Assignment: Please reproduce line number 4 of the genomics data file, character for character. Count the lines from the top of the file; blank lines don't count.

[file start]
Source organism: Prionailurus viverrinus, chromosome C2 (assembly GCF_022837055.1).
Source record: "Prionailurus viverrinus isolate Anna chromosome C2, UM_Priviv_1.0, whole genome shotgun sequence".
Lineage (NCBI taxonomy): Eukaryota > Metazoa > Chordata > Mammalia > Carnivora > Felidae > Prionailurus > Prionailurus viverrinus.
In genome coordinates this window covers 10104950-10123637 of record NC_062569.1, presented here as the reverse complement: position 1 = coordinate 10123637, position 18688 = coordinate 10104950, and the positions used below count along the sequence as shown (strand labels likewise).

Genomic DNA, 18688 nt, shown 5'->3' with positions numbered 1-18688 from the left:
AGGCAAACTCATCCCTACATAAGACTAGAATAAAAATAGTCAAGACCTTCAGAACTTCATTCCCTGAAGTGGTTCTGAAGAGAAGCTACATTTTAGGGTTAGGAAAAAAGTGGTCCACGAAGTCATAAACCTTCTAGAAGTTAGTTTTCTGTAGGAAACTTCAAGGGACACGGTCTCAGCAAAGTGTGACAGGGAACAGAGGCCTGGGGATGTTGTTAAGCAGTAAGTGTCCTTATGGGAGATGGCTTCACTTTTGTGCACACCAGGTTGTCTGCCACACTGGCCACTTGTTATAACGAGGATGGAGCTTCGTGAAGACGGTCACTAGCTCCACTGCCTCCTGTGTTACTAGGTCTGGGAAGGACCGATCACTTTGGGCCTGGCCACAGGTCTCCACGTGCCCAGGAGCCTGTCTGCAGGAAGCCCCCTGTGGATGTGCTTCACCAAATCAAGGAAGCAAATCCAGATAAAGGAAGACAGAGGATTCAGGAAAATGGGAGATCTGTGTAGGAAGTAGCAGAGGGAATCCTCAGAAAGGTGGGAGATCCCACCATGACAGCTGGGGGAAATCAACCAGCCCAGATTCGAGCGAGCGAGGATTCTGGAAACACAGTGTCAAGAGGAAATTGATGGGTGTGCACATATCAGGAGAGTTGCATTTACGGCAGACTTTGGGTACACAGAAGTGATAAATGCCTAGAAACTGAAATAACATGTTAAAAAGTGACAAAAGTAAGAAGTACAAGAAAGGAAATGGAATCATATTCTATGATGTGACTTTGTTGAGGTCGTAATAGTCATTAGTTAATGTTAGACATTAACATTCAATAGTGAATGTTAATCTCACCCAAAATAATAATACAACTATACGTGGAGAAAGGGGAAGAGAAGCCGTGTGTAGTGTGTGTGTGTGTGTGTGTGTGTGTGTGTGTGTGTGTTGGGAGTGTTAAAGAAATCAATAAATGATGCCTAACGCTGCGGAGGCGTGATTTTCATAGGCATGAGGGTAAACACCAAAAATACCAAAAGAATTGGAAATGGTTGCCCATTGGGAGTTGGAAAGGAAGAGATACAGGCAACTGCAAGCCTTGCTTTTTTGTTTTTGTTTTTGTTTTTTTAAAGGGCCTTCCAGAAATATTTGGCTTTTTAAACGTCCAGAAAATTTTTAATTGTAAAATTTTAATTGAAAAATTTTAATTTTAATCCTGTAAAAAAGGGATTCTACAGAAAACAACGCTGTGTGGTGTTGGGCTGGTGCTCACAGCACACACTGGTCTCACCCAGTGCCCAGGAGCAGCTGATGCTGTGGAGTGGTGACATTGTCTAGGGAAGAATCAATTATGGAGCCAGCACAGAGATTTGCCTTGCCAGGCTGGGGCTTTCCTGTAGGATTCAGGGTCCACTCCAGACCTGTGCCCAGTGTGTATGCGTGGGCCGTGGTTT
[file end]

In genome coordinates this window covers 10104950-10123637 of record NC_062569.1, presented here as the reverse complement: position 1 = coordinate 10123637, position 18688 = coordinate 10104950, and the positions used below count along the sequence as shown (strand labels likewise).